Not in Our Vermont
Big-boxes for the Green Mountains?
By Richard Todd
According to the Census Bureau, Vermont, though only about a five-hour drive from New York City, qualifies as the most rural state in the country. That may surprise someone from South Dakota, but the definition depends on the relative presence of cities of a certain size, and Vermont essentially doesn't have cities. Its capital, Montpelier, is a town of only 8,000 people, with its little gold-domed capitol building sitting on Main Street as approachable as if it were the YMCA. Montpelier—a trivia fact—is the one state capital in the nation that lacks a McDonald's franchise. Only Burlington, home of the University of Vermont, comes close to urban dimensions, and its population is just 40,000.
If you're of a certain turn of mind, Vermont can make you oddly melancholy: It reminds you of what much of our country has lost. The state remains remarkably beautiful and sparsely settled. With only about 600,000 citizens, a still viable agricultural community, and much rugged, forested terrain, it largely preserves a traditional landscape of tight-knit towns and open land. Life on this scale has its effects on people. I don't suppose one can impute any genetic virtue to Vermonters—unless tolerance for extreme cold counts—but there is an admirable egalitarian ethos about the place. Probably it has a quite practical source: You are likely to know your neighbor, and you can be sure your neighbor knows you.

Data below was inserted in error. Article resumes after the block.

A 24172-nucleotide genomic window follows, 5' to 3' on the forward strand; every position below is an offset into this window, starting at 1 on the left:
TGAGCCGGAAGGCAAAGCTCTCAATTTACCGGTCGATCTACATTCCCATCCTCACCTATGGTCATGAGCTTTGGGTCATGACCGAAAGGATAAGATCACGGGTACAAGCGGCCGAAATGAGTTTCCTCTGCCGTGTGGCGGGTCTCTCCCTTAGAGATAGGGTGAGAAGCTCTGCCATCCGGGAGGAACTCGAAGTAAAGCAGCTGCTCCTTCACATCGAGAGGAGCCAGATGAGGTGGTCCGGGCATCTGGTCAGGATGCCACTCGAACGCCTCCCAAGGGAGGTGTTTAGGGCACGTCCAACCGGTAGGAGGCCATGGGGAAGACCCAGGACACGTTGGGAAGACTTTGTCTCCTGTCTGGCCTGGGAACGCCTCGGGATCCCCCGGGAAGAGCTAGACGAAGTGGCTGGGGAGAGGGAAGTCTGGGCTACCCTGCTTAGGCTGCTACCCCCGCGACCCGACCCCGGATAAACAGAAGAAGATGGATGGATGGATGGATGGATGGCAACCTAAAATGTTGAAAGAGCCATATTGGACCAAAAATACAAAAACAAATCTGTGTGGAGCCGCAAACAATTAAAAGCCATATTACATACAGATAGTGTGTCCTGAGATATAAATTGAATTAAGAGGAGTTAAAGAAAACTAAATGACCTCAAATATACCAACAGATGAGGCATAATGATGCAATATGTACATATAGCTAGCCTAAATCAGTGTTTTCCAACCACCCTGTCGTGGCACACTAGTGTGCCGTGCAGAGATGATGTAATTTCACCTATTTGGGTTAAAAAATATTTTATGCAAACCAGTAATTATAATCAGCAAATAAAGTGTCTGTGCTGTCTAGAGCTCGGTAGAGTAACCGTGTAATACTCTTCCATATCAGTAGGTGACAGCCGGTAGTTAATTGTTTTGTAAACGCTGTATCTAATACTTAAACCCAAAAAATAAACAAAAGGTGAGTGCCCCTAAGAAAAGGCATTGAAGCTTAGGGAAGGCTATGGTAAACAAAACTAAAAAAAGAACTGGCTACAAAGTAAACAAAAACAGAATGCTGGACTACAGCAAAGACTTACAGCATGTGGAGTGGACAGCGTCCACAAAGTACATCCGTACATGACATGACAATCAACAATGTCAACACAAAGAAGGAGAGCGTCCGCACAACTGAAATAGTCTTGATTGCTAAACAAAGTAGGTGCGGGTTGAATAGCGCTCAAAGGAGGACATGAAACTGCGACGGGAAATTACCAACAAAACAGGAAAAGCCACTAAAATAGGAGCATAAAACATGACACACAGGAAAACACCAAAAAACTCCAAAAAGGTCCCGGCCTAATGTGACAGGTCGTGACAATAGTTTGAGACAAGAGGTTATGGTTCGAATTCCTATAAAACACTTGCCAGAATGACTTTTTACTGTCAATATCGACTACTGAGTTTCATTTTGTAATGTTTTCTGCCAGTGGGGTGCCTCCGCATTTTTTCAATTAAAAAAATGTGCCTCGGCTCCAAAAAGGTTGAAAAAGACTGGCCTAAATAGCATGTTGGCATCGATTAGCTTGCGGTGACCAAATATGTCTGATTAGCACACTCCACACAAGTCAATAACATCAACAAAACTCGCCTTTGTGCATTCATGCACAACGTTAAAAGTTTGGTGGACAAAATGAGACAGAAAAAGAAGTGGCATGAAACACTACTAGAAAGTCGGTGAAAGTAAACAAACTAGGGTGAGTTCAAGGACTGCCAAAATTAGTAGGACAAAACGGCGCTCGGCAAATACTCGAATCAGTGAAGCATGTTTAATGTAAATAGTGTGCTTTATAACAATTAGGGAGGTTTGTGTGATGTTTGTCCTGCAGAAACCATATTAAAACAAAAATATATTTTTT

I live in Massachusetts not far from the Vermont border, and have for some time, and so I'm no stranger to the state, but during the course of some recent visits there, I got a fresh sense of just what a close and organic society it is. By that I don't mean that everyone thinks alike, but that almost everyone seems to have a vested interest in Vermont as a place apart. Burlington is home to a wonderfully cranky fellow named Thomas Naylor who likes to warn against the "Americanization of Vermont." He's at the forefront of a movement to secede from the Union and form the Second Vermont Republic. His fellow citizens tend to take this as a joke, of course—but here's the point: It's not absurd.
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